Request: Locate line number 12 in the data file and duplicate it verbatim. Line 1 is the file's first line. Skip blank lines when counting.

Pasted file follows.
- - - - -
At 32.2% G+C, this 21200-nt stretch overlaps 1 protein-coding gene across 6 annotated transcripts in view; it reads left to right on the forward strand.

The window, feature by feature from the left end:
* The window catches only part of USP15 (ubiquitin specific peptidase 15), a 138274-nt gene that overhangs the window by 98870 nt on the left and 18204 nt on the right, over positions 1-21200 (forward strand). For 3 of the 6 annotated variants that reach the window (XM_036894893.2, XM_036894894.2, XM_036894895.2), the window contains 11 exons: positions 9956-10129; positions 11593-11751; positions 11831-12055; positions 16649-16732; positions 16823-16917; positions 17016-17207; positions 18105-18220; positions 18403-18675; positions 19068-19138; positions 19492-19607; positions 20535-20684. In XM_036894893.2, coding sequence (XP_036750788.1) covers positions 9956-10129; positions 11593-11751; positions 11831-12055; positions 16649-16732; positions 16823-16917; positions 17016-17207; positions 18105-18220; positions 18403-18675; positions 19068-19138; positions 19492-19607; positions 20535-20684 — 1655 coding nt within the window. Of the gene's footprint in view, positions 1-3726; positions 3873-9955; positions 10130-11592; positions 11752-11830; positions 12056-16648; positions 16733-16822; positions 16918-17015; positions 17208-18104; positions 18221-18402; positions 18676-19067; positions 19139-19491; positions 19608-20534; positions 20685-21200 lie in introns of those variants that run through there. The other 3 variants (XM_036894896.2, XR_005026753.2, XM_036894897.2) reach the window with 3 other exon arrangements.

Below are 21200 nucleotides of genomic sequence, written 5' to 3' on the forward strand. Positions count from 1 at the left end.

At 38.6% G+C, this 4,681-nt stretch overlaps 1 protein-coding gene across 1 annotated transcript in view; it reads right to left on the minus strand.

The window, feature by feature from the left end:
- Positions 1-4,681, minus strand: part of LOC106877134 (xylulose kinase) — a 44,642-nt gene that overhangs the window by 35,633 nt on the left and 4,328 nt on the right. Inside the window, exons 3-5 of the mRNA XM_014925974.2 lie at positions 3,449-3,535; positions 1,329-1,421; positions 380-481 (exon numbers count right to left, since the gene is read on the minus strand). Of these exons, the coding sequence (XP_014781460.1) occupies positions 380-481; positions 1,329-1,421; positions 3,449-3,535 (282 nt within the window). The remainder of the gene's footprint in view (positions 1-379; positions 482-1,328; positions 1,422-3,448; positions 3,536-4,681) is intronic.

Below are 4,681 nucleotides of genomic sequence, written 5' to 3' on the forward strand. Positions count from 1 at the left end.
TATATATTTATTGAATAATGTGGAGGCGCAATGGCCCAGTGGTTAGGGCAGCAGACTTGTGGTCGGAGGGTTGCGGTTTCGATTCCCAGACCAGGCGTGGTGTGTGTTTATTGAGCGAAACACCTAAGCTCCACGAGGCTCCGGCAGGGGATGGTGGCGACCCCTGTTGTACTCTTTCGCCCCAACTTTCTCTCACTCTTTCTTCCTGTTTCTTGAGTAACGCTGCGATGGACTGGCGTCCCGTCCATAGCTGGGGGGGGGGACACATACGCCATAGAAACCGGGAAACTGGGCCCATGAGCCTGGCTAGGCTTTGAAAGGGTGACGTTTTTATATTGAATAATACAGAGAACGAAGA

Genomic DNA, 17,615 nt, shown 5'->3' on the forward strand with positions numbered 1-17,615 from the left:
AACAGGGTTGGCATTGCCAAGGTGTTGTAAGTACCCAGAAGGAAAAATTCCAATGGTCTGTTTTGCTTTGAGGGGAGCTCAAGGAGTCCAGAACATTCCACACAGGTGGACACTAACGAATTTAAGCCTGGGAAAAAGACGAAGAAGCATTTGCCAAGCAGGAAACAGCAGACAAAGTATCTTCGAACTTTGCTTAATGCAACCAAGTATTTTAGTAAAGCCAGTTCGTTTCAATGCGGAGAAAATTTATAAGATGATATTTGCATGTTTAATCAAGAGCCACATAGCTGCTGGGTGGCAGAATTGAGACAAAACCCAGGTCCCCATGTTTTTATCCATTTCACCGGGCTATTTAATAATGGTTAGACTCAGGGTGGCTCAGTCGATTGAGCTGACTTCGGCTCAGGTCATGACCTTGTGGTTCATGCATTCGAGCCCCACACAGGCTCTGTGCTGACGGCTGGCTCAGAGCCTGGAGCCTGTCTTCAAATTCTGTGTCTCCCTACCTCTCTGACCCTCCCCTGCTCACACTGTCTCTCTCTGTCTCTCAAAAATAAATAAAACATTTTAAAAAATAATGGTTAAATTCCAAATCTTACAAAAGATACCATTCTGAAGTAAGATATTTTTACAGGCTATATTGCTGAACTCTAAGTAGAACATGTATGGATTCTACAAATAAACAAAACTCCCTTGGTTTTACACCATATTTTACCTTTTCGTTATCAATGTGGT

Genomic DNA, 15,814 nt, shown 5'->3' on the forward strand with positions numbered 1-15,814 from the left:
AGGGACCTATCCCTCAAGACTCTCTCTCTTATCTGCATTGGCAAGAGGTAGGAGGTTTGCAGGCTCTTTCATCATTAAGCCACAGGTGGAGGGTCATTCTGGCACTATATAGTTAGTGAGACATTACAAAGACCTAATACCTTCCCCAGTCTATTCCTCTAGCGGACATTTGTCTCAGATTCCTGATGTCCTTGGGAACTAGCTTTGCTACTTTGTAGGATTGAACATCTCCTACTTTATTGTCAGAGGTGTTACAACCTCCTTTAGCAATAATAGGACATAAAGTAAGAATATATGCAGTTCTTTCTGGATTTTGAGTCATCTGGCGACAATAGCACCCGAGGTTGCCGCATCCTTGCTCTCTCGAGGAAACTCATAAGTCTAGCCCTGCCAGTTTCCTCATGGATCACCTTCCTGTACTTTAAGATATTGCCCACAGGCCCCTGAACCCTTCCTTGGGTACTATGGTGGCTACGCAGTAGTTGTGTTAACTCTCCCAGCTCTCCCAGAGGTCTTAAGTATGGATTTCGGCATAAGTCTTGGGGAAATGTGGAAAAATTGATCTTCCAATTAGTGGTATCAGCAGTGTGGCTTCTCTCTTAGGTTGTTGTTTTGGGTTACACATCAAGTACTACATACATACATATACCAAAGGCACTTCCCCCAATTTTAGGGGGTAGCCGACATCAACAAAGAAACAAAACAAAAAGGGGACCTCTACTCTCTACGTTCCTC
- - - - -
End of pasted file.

Genomic DNA, 15,814 nt, shown 5'->3' on the forward strand with positions numbered 1-15,814 from the left: